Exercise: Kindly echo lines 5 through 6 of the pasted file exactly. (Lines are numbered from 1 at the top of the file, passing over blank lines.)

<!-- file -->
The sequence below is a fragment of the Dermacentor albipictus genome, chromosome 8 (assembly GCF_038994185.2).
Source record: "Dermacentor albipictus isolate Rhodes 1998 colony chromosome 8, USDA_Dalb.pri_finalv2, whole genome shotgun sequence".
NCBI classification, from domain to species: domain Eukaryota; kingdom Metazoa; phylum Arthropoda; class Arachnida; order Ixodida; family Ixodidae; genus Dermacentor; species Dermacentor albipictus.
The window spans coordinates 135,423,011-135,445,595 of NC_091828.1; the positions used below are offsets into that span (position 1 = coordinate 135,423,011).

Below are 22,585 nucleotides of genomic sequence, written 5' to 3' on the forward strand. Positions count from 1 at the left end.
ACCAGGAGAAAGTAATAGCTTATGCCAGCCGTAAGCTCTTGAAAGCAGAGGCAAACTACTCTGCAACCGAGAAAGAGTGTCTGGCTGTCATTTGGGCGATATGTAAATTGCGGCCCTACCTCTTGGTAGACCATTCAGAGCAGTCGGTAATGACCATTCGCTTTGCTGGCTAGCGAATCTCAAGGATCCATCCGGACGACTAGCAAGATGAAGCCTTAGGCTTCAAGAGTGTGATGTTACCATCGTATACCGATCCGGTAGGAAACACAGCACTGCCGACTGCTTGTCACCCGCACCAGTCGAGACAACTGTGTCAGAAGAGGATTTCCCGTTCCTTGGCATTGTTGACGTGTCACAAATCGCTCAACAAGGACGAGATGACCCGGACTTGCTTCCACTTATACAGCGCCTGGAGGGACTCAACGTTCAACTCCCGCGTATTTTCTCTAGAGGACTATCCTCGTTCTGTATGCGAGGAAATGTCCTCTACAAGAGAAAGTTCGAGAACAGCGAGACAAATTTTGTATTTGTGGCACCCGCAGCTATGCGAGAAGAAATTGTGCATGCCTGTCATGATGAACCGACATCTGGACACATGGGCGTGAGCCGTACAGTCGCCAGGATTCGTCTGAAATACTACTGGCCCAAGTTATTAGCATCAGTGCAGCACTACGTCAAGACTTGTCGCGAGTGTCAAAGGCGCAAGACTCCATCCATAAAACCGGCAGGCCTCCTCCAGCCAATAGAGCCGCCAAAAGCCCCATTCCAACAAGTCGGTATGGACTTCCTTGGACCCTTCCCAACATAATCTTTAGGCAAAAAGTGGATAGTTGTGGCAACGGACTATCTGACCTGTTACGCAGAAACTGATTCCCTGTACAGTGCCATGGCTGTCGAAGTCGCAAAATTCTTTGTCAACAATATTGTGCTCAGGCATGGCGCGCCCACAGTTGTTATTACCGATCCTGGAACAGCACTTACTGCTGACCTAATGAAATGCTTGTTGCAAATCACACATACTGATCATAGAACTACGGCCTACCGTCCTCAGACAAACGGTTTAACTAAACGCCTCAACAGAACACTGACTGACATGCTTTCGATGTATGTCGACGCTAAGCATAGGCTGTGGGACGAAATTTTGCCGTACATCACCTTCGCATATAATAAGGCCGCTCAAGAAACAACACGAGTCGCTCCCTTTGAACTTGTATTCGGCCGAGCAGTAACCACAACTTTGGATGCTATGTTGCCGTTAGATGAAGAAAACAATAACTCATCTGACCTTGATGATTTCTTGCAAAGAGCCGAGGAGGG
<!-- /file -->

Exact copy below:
Below are 22,585 nucleotides of genomic sequence, written 5' to 3' on the forward strand. Positions count from 1 at the left end.
ACCAGGAGAAAGTAATAGCTTATGCCAGCCGTAAGCTCTTGAAAGCAGAGGCAAACTACTCTGCAACCGAGAAAGAGTGTCTGGCTGTCATTTGGGCGATATGTAAATTGCGGCCCTACCTCTTGGTAGACCATTCAGAGCAGTCGGTAATGACCATTCGCTTTGCTGGCTAGCGAATCTCAAGGATCCATCCGGACGACTAGCAAGATGAAGCCTTAGGCTTCAAGAGTGTGATGTTACCATCGTATACCGATCCGGTAGGAAACACAGCACTGCCGACTGCTTGTCACCCGCACCAGTCGAGACAACTGTGTCAGAAGAGGATTTCCCGTTCCTTGGCATTGTTGACGTGTCACAAATCGCTCAACAAGGACGAGATGACCCGGACTTGCTTCCACTTATACAGCGCCTGGAGGGACTCAACGTTCAACTCCCGCGTATTTTCTCTAGAGGACTATCCTCGTTCTGTATGCGAGGAAATGTCCTCTACAAGAGAAAGTTCGAGAACAGCGAGACAAATTTTGTATTTGTGGCACCCGCAGCTATGCGAGAAGAAATTGTGCATGCCTGTCATGATGAACCGACATCTGGACACATGGGCGTGAGCCGTACAGTCGCCAGGATTCGTCTGAAATACTACTGGCCCAAGTTATTAGCATCAGTGCAGCACTACGTCAAGACTTGTCGCGAGTGTCAAAGGCGCAAGACTCCATCCATAAAACCGGCAGGCCTCCTCCAGCCAATAGAGCCGCCAAAAGCCCCATTCCAACAAGTCGGTATGGACTTCCTTGGACCCTTCCCAACATAATCTTTAGGCAAAAAGTGGATAGTTGTGGCAACGGACTATCTGACCTGTTACGCAGAAACTGATTCCCTGTACAGTGCCATGGCTGTCGAAGTCGCAAAATTCTTTGTCAACAATATTGTGCTCAGGCATGGCGCGCCCACAGTTGTTATTACCGATCCTGGAACAGCACTTACTGCTGACCTAATGAAATGCTTGTTGCAAATCACACATACTGATCATAGAACTACGGCCTACCGTCCTCAGACAAACGGTTTAACTAAACGCCTCAACAGAACACTGACTGACATGCTTTCGATGTATGTCGACGCTAAGCATAGGCTGTGGGACGAAATTTTGCCGTACATCACCTTCGCATATAATAAGGCCGCTCAAGAAACAACACGAGTCGCTCCCTTTGAACTTGTATTCGGCCGAGCAGTAACCACAACTTTGGATGCTATGTTGCCGTTAGATGAAGAAAACAATAACTCATCTGACCTTGATGATTTCTTGCAAAGAGCCGAGGAGGG